It doesn’t come cheap though, as it carries an $800 price tag. This makes it one of the most expensive gaming monitors out there. So, is it worth the premium rate?

A glossy gamer

The XB280HK is framed by a svelte, glossy black bezel that gives it a cutting edge look. While reflections originating from the plastic bezel could pose issues in very bright rooms, the borders are so slim that this usually isn’t a problem. Around back, Acer switches to matte plastic that looks mundane, but feels durable. Overall, the Acer XB280HK’s build quality easily lives up to its $800 MSRP.

The Acer XB280HK is the first gaming monitor we’ve ever reviewed that truly improved our playing experience.

An ergonomic stand with tilt, swivel, and height adjustments props the monitor up. Encased in plastic, the stand feels sturdy, and the broad circular base isolates the screen from most vibrations. The monitor is VESA compatible, so you can use a different stand if you don’t like what Acer includes.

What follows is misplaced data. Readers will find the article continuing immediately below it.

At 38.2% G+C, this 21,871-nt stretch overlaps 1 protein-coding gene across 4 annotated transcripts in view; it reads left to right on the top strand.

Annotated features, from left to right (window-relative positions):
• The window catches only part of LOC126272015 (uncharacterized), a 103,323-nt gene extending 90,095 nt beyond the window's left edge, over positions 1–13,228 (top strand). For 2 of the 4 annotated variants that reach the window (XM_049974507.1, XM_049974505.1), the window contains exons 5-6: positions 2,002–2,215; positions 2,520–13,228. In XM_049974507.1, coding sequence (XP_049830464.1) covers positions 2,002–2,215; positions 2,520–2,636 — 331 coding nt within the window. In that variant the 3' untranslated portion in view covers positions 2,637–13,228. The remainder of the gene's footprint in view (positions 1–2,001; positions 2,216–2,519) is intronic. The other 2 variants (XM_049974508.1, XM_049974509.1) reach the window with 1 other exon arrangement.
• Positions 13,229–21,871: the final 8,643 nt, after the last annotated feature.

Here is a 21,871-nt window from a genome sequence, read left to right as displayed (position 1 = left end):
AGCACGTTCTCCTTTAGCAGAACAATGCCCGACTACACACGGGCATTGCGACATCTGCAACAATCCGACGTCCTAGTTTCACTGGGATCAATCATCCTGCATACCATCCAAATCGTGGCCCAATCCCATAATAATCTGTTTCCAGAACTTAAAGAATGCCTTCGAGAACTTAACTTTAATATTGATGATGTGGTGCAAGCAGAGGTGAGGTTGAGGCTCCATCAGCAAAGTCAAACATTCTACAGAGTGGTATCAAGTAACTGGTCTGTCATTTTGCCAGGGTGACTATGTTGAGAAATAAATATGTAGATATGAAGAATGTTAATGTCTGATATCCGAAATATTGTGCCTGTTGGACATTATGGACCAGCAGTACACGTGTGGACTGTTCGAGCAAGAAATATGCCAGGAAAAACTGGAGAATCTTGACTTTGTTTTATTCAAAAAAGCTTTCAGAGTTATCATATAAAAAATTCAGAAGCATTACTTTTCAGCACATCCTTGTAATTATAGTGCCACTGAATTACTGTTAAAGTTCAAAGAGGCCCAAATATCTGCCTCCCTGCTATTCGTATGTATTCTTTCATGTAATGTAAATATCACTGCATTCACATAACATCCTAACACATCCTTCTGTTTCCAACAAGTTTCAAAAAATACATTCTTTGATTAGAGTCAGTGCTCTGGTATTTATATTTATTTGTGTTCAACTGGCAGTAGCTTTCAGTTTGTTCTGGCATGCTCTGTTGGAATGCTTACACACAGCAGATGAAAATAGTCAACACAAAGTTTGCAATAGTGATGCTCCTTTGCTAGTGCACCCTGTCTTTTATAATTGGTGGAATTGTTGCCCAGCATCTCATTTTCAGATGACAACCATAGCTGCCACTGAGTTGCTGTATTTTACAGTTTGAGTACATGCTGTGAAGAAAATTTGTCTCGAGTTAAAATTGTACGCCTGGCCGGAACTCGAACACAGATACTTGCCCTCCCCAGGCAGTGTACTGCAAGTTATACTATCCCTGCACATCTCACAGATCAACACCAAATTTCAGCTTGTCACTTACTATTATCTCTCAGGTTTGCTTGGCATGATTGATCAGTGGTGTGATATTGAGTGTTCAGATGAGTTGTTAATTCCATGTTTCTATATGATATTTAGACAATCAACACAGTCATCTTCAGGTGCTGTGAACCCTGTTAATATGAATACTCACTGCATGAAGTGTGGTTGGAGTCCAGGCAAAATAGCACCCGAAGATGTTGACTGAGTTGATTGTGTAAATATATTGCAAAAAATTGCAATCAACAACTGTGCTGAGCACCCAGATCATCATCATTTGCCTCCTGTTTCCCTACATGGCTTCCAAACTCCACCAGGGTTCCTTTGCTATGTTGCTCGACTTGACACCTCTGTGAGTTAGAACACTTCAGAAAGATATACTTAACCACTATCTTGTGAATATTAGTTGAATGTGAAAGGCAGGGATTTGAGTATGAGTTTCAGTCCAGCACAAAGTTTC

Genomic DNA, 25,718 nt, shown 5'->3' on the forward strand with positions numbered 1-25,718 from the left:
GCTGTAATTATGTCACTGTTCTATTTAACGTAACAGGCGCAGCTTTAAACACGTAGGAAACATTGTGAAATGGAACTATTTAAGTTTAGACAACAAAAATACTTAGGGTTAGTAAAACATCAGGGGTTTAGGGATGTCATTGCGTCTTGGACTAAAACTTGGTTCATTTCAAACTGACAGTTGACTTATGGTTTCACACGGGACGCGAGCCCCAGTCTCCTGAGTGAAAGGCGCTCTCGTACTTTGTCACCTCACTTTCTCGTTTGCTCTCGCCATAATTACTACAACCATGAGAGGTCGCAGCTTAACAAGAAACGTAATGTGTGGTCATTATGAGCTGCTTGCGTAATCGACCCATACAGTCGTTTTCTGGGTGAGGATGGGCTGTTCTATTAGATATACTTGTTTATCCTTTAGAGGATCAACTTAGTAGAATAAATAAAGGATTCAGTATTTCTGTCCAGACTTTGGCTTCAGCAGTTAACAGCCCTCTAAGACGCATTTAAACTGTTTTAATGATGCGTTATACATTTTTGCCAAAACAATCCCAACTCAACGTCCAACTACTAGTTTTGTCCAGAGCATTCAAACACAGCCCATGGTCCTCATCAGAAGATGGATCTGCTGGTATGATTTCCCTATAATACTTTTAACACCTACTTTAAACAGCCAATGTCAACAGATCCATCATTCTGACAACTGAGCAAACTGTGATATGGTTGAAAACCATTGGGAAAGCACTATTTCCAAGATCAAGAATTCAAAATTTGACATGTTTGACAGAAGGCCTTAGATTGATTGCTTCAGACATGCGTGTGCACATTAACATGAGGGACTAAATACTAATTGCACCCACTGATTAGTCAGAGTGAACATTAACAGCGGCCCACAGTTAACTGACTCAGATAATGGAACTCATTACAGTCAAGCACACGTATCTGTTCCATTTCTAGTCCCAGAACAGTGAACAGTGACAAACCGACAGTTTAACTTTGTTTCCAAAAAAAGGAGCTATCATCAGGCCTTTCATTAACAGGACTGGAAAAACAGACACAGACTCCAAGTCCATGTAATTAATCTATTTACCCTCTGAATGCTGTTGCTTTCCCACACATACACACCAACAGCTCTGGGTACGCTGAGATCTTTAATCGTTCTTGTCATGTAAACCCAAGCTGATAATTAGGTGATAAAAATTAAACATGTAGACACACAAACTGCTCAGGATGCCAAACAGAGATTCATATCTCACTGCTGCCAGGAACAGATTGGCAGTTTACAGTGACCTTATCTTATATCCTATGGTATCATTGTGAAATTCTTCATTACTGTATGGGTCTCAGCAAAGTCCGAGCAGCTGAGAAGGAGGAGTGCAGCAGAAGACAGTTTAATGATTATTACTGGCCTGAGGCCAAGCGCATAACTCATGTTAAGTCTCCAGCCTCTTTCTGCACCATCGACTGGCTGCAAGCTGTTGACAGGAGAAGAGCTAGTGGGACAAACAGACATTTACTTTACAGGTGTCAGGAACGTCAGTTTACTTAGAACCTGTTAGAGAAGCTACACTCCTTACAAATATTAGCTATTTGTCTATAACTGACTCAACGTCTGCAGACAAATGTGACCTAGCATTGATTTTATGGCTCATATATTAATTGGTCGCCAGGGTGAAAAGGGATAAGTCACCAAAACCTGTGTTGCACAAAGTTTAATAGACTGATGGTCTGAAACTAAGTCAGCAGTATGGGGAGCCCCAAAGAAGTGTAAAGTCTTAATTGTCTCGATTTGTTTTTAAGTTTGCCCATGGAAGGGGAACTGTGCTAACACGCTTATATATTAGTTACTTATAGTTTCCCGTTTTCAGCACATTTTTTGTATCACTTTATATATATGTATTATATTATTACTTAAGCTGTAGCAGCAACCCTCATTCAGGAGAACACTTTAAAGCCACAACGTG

Connectivity is limited to DisplayPort 1.2. This may confuse some buyers, as it’s common for a display that’s this large to have three or four inputs. The reason for this restriction is due to the XB280HK’s ultra HD resolution, and G-Sync functionality. DisplayPort is the only input that has enough bandwidth to drive this panel.

The monitor can also serve as a USB hub thanks to its four USB 3.0 ports. Two are found on the left flank, and two are on the monitor’s rear.

Control issues